"Who Is This Guy Enrique and What Does He Want?"
Ronda wakes hours later to light that is low and creamy yellow.
It occurs to her that she could leave Sevilla tonight, start driving right now. But how would she find a place to stay? And how would she find her way up into the mountains to Lanjarón in the dark?
It is well after nine p.m. when she goes down to the hotel dining room for dinner. When she finds Jesús, she will brag to him, tell him that she can now postpone her evening meal in the proper Spanish fashion. She no longer needs to rush down to dinner on her early American schedule.
She orders gazpacho and paella for dinner. And a half a carafe of sangría. She hands the waiter back the menu and as she does, she catches sight of a pleasant-looking older man, dining alone on the other side of the restaurant. He smiles, and it occurs to her that she could invite him to her table. She hates eating alone. But a certain fatigue grips her, as does a desire not to have to reveal herself to anyone, especially a stranger.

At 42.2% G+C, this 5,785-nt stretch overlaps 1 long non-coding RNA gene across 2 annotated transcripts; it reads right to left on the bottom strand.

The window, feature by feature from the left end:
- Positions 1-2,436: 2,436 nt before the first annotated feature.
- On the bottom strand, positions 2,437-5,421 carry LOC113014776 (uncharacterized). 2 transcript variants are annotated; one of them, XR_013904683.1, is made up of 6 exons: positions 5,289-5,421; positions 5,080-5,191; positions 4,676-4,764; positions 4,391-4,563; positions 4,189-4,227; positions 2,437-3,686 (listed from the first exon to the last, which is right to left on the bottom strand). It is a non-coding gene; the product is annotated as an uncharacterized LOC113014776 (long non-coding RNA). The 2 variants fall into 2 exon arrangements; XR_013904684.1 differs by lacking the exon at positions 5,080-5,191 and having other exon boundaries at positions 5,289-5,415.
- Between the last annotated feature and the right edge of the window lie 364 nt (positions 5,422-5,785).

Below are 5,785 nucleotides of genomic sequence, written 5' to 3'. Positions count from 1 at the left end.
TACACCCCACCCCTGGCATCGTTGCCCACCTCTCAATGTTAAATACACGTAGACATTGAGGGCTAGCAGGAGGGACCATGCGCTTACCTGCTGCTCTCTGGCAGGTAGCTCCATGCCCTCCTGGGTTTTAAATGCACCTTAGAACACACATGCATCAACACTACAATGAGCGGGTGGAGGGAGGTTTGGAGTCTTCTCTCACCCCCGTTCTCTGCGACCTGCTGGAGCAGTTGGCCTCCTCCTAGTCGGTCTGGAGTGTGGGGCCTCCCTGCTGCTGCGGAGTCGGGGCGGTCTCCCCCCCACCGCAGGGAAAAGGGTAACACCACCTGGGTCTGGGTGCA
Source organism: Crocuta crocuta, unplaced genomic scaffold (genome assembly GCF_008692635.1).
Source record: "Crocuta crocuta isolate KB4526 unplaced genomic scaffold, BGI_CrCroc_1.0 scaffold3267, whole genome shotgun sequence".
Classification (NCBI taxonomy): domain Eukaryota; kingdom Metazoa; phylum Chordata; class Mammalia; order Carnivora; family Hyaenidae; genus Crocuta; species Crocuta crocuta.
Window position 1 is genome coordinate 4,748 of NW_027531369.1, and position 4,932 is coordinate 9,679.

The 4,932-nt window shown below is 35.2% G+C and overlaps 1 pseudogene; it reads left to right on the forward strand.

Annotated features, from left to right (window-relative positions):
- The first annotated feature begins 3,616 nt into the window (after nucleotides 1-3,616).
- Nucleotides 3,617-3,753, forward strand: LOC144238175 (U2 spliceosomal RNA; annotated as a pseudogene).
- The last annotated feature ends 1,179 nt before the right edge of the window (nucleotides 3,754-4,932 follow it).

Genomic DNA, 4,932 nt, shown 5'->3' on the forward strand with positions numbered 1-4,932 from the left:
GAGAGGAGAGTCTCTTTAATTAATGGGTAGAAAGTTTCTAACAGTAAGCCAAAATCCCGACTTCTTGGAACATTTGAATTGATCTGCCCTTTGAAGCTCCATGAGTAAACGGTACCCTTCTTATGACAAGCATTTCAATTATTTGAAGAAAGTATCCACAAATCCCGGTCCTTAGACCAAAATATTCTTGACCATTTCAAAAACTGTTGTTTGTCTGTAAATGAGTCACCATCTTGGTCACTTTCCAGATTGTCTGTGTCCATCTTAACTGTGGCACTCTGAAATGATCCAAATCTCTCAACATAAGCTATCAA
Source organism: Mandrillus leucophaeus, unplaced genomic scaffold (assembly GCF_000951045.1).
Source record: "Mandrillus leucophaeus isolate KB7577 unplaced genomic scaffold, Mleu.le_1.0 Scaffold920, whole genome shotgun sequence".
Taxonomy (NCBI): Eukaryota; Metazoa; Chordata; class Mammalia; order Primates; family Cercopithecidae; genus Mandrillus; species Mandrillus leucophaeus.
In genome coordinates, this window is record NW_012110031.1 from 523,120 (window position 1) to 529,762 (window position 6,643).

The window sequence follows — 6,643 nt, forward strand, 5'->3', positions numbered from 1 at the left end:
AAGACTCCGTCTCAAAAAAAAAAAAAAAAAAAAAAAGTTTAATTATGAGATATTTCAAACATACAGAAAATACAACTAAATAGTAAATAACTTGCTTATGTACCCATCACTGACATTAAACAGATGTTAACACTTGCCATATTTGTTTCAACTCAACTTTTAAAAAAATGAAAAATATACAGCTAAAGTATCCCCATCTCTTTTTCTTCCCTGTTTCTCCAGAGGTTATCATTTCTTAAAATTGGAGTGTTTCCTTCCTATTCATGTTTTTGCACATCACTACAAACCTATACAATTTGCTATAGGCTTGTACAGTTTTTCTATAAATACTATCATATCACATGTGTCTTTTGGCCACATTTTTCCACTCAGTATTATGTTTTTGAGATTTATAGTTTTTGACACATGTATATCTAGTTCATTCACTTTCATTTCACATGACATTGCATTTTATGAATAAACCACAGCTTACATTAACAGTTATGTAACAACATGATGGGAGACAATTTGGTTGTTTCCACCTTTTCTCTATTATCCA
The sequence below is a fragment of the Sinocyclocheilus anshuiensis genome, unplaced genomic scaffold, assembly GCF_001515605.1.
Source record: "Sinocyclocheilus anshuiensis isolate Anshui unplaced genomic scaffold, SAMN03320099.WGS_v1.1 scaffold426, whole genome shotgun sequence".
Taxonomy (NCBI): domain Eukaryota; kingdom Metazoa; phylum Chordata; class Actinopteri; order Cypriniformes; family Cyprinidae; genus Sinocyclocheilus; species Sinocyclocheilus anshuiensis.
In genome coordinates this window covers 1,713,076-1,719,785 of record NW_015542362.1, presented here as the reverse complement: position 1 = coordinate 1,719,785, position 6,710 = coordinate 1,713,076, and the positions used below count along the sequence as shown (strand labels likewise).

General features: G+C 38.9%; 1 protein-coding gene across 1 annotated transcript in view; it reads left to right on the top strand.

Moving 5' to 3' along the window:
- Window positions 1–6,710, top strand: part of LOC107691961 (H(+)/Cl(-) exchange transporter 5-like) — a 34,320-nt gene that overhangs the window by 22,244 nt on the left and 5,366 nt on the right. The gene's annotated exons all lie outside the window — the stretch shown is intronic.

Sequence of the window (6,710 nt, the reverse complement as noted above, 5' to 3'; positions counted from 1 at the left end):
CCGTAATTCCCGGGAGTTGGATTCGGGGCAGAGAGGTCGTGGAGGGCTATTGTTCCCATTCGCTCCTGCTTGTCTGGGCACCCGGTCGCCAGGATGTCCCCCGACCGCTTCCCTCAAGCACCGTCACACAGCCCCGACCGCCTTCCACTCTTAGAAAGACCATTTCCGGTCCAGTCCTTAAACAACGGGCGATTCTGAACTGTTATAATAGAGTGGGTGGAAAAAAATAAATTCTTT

The waiter brings her wine, and fills her glass half full.
"Gracias." She sips from the glass.
"De nada." The waiter nods toward the older man. "Señora, the gentleman at the corner table asks if you are American."
"Yes," Ronda says. "I suppose that must be apparent."
The waiter, a stout man with black curly hair, smiles shyly. "He also asks if you are dining alone, because he would be delighted to share your table."
Ronda blanches. She sets the glass down. She would just as soon eat alone, but how can she say no?
"Tell him I may not be very good company tonight, but that he is free to join me." The waiter departs, and Ronda lifts her glass shyly in the man's direction. He holds up his cigarette in greeting, nods his head once in reply.
To read previous chapters of Seeing Red, go to SeeingRedHuffPost.